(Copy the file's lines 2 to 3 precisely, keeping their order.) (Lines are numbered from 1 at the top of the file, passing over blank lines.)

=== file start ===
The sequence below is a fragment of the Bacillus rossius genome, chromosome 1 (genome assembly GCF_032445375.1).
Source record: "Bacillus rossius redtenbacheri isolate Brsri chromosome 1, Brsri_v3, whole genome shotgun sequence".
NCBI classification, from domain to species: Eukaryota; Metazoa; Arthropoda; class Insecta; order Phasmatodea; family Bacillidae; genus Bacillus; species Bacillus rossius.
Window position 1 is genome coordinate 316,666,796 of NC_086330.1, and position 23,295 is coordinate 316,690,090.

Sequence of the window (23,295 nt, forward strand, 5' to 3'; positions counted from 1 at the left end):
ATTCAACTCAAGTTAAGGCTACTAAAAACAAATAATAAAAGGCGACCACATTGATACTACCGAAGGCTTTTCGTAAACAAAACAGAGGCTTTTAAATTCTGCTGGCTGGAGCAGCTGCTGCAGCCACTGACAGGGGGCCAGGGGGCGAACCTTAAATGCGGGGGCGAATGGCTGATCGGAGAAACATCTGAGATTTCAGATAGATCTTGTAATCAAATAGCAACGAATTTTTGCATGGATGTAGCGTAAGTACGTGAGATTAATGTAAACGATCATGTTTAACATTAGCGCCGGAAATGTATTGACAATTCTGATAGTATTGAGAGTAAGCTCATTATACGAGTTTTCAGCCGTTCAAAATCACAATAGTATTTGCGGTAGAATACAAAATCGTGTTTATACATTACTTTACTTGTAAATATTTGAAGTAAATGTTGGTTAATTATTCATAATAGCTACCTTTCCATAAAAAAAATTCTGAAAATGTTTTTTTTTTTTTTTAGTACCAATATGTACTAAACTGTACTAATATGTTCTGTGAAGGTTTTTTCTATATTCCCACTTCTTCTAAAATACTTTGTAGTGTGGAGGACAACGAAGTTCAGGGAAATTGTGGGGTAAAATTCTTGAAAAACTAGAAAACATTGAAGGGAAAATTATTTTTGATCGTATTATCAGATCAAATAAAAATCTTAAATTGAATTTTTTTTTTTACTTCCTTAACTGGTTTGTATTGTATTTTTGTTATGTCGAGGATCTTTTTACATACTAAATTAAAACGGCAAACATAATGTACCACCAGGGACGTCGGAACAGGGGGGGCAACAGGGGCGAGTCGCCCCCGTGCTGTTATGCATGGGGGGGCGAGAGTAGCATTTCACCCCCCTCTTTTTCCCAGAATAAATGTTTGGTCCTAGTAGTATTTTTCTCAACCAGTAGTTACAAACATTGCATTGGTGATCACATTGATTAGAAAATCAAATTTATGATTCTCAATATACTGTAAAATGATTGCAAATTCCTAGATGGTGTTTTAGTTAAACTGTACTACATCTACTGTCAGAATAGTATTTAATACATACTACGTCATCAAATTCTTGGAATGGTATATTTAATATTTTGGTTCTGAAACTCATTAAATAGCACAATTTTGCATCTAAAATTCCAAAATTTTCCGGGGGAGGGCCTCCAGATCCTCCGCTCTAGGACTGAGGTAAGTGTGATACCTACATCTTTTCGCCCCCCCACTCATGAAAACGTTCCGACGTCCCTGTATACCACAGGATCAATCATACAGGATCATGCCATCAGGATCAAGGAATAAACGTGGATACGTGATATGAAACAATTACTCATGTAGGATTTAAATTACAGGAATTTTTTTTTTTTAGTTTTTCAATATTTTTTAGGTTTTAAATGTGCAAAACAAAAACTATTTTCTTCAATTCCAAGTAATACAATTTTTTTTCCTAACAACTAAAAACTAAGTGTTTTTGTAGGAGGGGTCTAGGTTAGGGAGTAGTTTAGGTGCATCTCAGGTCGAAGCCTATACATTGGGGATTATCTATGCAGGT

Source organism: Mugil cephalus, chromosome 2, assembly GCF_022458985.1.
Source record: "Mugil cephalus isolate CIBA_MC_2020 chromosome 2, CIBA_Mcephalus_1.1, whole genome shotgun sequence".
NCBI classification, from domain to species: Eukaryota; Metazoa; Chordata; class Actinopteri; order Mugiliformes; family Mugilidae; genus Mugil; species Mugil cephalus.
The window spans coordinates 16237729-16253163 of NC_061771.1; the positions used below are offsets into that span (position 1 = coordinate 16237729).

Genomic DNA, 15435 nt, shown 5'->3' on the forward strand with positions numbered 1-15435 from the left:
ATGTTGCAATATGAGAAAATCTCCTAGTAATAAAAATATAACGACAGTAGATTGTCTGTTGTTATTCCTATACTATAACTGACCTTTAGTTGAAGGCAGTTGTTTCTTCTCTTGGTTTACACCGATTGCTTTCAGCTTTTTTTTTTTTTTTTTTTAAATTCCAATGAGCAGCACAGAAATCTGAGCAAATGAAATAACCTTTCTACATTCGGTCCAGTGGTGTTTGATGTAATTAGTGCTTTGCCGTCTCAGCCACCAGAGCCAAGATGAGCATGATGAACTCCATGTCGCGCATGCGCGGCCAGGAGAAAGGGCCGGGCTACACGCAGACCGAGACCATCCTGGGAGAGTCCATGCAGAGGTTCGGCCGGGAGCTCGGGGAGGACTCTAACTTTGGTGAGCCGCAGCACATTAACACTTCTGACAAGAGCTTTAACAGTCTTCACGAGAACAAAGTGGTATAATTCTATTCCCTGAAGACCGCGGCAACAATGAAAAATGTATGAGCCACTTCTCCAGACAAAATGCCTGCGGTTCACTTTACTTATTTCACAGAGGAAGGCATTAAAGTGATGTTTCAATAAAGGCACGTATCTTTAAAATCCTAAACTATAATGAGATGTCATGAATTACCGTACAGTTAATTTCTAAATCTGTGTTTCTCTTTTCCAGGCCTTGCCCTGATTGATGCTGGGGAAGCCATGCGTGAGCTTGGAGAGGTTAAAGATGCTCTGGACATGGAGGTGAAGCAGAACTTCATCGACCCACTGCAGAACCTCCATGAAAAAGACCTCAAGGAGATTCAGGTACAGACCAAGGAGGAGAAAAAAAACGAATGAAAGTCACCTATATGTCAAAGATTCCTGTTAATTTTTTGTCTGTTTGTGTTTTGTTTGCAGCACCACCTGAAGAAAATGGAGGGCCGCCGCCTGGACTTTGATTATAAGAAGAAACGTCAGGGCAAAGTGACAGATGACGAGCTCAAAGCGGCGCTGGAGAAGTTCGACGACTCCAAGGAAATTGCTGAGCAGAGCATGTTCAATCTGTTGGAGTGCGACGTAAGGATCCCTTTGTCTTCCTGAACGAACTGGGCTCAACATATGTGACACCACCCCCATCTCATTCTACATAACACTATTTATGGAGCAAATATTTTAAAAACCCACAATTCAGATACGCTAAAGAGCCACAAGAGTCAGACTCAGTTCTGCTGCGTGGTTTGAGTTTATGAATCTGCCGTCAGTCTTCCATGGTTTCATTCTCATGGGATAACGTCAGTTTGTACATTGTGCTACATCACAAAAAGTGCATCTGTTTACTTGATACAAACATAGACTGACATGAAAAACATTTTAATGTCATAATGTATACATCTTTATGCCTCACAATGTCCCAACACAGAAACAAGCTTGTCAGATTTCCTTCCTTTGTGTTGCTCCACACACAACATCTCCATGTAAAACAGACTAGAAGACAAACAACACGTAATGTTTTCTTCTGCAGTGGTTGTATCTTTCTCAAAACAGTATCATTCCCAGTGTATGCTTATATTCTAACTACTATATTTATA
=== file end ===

Source record: "Bacillus rossius redtenbacheri isolate Brsri chromosome 1, Brsri_v3, whole genome shotgun sequence".
NCBI classification, from domain to species: Eukaryota; Metazoa; Arthropoda; class Insecta; order Phasmatodea; family Bacillidae; genus Bacillus; species Bacillus rossius.